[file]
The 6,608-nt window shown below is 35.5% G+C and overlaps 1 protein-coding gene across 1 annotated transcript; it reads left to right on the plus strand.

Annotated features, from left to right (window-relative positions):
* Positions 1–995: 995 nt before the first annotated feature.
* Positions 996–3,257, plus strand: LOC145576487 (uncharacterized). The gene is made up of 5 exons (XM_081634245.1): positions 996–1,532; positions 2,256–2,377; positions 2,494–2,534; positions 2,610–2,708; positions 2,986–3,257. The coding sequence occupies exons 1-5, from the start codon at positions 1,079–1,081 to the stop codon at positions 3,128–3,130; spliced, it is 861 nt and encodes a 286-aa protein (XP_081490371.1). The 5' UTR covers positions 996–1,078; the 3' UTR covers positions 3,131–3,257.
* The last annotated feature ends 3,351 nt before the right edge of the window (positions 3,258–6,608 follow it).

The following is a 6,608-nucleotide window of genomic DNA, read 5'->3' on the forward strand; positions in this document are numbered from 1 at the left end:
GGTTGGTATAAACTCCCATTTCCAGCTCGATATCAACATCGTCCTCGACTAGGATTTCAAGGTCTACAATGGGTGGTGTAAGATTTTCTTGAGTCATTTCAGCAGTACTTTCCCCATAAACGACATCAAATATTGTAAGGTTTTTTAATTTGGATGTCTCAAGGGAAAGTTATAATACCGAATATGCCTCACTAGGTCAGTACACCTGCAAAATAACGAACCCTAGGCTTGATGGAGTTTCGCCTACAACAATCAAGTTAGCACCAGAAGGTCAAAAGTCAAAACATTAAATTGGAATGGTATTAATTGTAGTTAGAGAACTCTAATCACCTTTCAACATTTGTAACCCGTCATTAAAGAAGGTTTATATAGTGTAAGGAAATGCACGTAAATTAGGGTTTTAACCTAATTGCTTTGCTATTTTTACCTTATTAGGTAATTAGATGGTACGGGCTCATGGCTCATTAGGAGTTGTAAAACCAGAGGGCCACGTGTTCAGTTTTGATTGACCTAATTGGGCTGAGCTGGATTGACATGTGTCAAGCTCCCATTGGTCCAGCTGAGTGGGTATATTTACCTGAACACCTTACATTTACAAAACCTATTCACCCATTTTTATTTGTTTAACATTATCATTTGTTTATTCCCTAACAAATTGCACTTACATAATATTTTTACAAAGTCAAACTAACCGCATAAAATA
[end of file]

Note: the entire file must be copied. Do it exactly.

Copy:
The 6,608-nt window shown below is 35.5% G+C and overlaps 1 protein-coding gene across 1 annotated transcript; it reads left to right on the plus strand.

Annotated features, from left to right (window-relative positions):
* Positions 1–995: 995 nt before the first annotated feature.
* Positions 996–3,257, plus strand: LOC145576487 (uncharacterized). The gene is made up of 5 exons (XM_081634245.1): positions 996–1,532; positions 2,256–2,377; positions 2,494–2,534; positions 2,610–2,708; positions 2,986–3,257. The coding sequence occupies exons 1-5, from the start codon at positions 1,079–1,081 to the stop codon at positions 3,128–3,130; spliced, it is 861 nt and encodes a 286-aa protein (XP_081490371.1). The 5' UTR covers positions 996–1,078; the 3' UTR covers positions 3,131–3,257.
* The last annotated feature ends 3,351 nt before the right edge of the window (positions 3,258–6,608 follow it).

The following is a 6,608-nucleotide window of genomic DNA, read 5'->3' on the forward strand; positions in this document are numbered from 1 at the left end:
GGTTGGTATAAACTCCCATTTCCAGCTCGATATCAACATCGTCCTCGACTAGGATTTCAAGGTCTACAATGGGTGGTGTAAGATTTTCTTGAGTCATTTCAGCAGTACTTTCCCCATAAACGACATCAAATATTGTAAGGTTTTTTAATTTGGATGTCTCAAGGGAAAGTTATAATACCGAATATGCCTCACTAGGTCAGTACACCTGCAAAATAACGAACCCTAGGCTTGATGGAGTTTCGCCTACAACAATCAAGTTAGCACCAGAAGGTCAAAAGTCAAAACATTAAATTGGAATGGTATTAATTGTAGTTAGAGAACTCTAATCACCTTTCAACATTTGTAACCCGTCATTAAAGAAGGTTTATATAGTGTAAGGAAATGCACGTAAATTAGGGTTTTAACCTAATTGCTTTGCTATTTTTACCTTATTAGGTAATTAGATGGTACGGGCTCATGGCTCATTAGGAGTTGTAAAACCAGAGGGCCACGTGTTCAGTTTTGATTGACCTAATTGGGCTGAGCTGGATTGACATGTGTCAAGCTCCCATTGGTCCAGCTGAGTGGGTATATTTACCTGAACACCTTACATTTACAAAACCTATTCACCCATTTTTATTTGTTTAACATTATCATTTGTTTATTCCCTAACAAATTGCACTTACATAATATTTTTACAAAGTCAAACTAACCGCATAAAATA